Mar 15 2012

100% Whole Wheat Quick Ciabatta Recipe

Posted by Seth in Bread, Food

100% Whole Wheat Ciabatta Bread - Sundried Tomato, Garlic, Basil version

Ciabatta bread is one of my favorite breads to make sandwiches with, or just toast up and top for breakfast.  Finding a whole wheat one (aka ciabatta integrale), however, is near impossible, so, I make my own.  I have a goal to scratch make as much food as I possibly can, and only buy ingredients instead of the finished product, so I’ve been developing many bread recipes lately and this is the second one that I’ll be sharing.

Inspiration comes from here

The recipe that I based mine off of is not 100% Whole Wheat..  so I’ve adapted it to make it 100% by adding Vital Wheat Gluten and Diastatic Malt Powder.  The rest of the recipe and process is about the same. 

If you don’t have a kitchen scale, get one.  Measuring by weight will give you consistent results with making bread, versus measuring by volume.

This is a very wet dough .. don’t be alarmed 🙂

Looking to make a more interesting loaf?  Throw in some ingredients during the mixing stage!!  In these pictures, you’ll see my version of the bread which includes Sundried tomato, garlic, and basil.


  • 500g Whole Wheat flour
  • 475g Warm Water (~2 cups)
  • 1/2 teaspoon Diastatic Malt Powder
  • 1 tablespoon Vital Wheat Gluten
  • 2 teaspoons yeast
  • 15g salt
  1. Place all ingredients into your stand mixer, and mix all ingredients with the paddle until combined. Let rest 10 minutes
  2. Leaving the paddle in, start working the dough on the lowest speed setting for about 10-30 minutes.  You are looking for the dough to separate from the sides of the bowl, and start to climb up the paddle – if it climbs too soon, switch to the dough hook.
  3. Pour into a well oiled container and let it triple – this should take about 2-3 hours
  4. Dump the dough (use a spatula if you have to) on to an extremely well floured surface, and cut it into half.  Stretch both halfs out to oblong rectangle shapes, and place on to well oiled pieces of parchment paper.  Cover them with well oiled plastic wrap, and let rise in a warm place for 45 minutes. If you are baking on baking sheets, put the dough and parchment paper on them now.  After you have tried this recipe once, you will see how the dough behaves and will be able to safely transfer on to a well floured peel and bake on a stone.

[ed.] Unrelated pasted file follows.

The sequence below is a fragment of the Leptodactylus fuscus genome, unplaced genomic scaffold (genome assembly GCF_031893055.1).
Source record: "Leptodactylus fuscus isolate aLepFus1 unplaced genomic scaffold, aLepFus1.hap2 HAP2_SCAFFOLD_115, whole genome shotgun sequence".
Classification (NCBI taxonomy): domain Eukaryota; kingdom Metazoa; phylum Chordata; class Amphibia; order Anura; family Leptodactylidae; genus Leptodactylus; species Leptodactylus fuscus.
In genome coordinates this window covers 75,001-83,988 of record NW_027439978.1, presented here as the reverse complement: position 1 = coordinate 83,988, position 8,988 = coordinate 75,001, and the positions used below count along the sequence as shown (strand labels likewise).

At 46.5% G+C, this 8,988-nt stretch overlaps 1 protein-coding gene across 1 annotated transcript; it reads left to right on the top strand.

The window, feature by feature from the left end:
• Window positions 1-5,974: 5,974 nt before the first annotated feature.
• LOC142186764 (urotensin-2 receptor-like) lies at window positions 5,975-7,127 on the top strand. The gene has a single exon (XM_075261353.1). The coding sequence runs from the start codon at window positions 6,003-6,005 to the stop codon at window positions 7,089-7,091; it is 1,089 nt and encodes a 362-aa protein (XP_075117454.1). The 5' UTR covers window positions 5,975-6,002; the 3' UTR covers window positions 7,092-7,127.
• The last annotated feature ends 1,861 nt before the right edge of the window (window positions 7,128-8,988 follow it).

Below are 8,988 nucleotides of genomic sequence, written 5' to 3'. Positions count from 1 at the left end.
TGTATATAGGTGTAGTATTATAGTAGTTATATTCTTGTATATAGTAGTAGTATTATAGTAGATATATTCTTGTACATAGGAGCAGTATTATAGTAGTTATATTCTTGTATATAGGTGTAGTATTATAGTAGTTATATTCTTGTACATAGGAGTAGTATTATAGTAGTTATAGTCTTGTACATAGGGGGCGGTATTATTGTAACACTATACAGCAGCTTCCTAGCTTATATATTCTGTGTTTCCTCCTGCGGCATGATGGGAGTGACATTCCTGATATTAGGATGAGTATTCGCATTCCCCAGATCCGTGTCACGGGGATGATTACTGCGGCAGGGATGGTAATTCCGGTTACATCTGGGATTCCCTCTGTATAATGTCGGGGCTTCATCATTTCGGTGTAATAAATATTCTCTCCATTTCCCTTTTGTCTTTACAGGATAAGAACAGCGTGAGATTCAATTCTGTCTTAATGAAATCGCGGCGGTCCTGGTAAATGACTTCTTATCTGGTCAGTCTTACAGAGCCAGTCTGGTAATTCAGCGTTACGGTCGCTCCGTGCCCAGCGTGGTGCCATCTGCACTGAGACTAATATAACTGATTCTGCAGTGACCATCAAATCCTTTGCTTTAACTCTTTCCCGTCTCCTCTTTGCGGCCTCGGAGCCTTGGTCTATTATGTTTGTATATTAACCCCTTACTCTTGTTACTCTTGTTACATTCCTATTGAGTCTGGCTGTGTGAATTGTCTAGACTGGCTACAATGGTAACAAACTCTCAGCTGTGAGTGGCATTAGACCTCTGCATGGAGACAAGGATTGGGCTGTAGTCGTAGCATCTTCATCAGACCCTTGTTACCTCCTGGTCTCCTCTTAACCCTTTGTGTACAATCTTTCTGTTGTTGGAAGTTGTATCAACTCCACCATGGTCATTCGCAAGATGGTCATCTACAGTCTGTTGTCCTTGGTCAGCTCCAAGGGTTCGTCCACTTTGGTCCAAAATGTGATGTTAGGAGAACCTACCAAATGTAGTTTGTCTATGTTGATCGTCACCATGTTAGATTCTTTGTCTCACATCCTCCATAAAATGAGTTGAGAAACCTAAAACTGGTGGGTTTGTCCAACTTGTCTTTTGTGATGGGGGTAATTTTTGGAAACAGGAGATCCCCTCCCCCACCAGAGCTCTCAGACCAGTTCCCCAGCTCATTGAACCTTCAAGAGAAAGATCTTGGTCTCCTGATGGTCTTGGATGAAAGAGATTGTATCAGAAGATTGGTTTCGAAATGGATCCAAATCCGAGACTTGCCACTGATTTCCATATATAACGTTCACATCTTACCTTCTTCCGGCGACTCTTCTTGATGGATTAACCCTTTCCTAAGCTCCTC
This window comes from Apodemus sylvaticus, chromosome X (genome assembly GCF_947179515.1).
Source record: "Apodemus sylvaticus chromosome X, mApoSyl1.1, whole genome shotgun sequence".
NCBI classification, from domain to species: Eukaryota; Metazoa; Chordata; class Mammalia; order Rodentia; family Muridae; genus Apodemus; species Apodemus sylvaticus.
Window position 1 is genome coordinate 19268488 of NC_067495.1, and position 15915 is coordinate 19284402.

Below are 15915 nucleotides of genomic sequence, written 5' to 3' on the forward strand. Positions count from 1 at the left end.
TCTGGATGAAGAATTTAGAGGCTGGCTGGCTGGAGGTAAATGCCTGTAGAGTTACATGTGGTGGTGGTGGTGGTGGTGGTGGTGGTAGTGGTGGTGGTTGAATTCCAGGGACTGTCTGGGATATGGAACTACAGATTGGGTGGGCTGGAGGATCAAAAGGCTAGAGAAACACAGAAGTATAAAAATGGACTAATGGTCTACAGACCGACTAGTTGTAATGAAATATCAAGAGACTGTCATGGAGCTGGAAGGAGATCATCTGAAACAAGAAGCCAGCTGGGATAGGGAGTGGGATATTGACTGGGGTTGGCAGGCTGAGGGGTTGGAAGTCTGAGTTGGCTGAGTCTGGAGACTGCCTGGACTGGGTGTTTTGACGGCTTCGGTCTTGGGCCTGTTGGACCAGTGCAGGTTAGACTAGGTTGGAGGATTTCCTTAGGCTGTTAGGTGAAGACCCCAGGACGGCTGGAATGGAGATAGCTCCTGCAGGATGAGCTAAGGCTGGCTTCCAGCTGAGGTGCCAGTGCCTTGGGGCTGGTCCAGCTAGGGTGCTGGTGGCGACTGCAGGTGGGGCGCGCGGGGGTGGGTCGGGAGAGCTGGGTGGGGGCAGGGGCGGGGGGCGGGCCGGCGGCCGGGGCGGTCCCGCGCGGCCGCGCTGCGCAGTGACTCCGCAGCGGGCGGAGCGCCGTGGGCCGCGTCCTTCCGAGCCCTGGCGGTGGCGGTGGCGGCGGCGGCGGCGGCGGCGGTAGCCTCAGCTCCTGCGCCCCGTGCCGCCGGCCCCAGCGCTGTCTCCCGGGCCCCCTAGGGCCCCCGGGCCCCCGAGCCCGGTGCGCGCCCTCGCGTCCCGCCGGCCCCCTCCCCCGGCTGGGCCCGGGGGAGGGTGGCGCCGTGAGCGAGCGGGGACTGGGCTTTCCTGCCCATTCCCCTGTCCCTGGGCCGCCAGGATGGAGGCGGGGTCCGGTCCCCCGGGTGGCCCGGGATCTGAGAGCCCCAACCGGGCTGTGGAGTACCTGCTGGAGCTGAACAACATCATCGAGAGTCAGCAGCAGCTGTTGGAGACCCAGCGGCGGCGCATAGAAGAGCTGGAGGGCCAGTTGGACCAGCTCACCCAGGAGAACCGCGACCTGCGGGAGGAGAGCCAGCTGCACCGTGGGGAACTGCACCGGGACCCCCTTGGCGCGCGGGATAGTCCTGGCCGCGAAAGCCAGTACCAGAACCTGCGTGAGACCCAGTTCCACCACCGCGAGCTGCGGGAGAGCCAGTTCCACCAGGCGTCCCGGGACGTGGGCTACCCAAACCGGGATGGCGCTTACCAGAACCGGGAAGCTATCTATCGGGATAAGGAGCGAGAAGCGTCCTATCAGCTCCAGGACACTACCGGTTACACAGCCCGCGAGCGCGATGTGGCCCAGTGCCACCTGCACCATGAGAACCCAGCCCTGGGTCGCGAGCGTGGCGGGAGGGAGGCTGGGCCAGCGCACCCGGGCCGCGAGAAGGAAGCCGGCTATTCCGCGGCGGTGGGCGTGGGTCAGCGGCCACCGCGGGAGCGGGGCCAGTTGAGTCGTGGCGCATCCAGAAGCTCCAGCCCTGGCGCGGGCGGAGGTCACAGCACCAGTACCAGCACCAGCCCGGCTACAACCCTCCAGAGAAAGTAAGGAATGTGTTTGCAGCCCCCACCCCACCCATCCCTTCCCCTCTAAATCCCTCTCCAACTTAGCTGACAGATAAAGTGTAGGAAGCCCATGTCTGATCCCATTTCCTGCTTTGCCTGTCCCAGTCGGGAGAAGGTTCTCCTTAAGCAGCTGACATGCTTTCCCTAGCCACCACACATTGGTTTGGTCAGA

5. Have your oven to 500F by the end of the 45 minutes, and also have a few cups of boiling water ready at the 45 minute mark. Also, place a crappy cooking sheet or baking pan on the bottom shelf.
  6. Flipping the dough before baking is in the original recipe, but I’ve skipped it without noticing any difference.  The dough will be easily flattened, so be careful with it.  It does have quite an oven spring, but not enough to undo any damage you’ve done.   If you take the flipping route, I suggest placing a second piece of parchment paper on top of the dough, and then flipping the whole shebang upside down to transfer – don’t pinch it with your fingers. Remember, this dough is very sticky.
  7. Place the dough in to the oven, either on pans or transfer on to a stone.  Before closing the door, pour a cup of your boiling water in to your crappy pan on the bottom shelf, or directly on the oven floor,  and quickly close the door.  Every 3 minutes for the first 9 minutes, open the door and quickly spritz the walls with a squirt bottle of water, or pour more water on your pan.  This steam is what creates a nice crust on the bread.
  8. Bake for 15-20 minutes or until you have a nice brown bread and internal temperature registers 205F.



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